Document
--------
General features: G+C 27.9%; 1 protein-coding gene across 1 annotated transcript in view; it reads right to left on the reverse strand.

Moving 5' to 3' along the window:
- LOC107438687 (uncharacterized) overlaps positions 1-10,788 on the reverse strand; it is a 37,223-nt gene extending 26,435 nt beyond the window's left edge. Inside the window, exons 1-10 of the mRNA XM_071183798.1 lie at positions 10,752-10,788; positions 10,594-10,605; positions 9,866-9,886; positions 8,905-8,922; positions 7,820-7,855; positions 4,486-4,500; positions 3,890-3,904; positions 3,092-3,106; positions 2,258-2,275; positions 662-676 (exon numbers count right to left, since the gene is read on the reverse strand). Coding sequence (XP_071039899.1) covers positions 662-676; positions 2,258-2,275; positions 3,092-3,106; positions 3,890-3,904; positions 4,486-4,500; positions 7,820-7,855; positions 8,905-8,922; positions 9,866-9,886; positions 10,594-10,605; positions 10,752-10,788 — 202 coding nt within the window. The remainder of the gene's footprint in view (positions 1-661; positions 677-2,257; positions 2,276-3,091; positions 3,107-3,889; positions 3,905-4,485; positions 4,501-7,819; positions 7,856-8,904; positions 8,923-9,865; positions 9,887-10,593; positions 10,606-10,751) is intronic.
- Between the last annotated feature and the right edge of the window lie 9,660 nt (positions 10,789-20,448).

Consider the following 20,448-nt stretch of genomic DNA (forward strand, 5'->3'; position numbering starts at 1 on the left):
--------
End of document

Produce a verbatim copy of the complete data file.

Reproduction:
General features: G+C 27.9%; 1 protein-coding gene across 1 annotated transcript in view; it reads right to left on the reverse strand.

Moving 5' to 3' along the window:
- LOC107438687 (uncharacterized) overlaps positions 1-10,788 on the reverse strand; it is a 37,223-nt gene extending 26,435 nt beyond the window's left edge. Inside the window, exons 1-10 of the mRNA XM_071183798.1 lie at positions 10,752-10,788; positions 10,594-10,605; positions 9,866-9,886; positions 8,905-8,922; positions 7,820-7,855; positions 4,486-4,500; positions 3,890-3,904; positions 3,092-3,106; positions 2,258-2,275; positions 662-676 (exon numbers count right to left, since the gene is read on the reverse strand). Coding sequence (XP_071039899.1) covers positions 662-676; positions 2,258-2,275; positions 3,092-3,106; positions 3,890-3,904; positions 4,486-4,500; positions 7,820-7,855; positions 8,905-8,922; positions 9,866-9,886; positions 10,594-10,605; positions 10,752-10,788 — 202 coding nt within the window. The remainder of the gene's footprint in view (positions 1-661; positions 677-2,257; positions 2,276-3,091; positions 3,107-3,889; positions 3,905-4,485; positions 4,501-7,819; positions 7,856-8,904; positions 8,923-9,865; positions 9,887-10,593; positions 10,606-10,751) is intronic.
- Between the last annotated feature and the right edge of the window lie 9,660 nt (positions 10,789-20,448).

Consider the following 20,448-nt stretch of genomic DNA (forward strand, 5'->3'; position numbering starts at 1 on the left):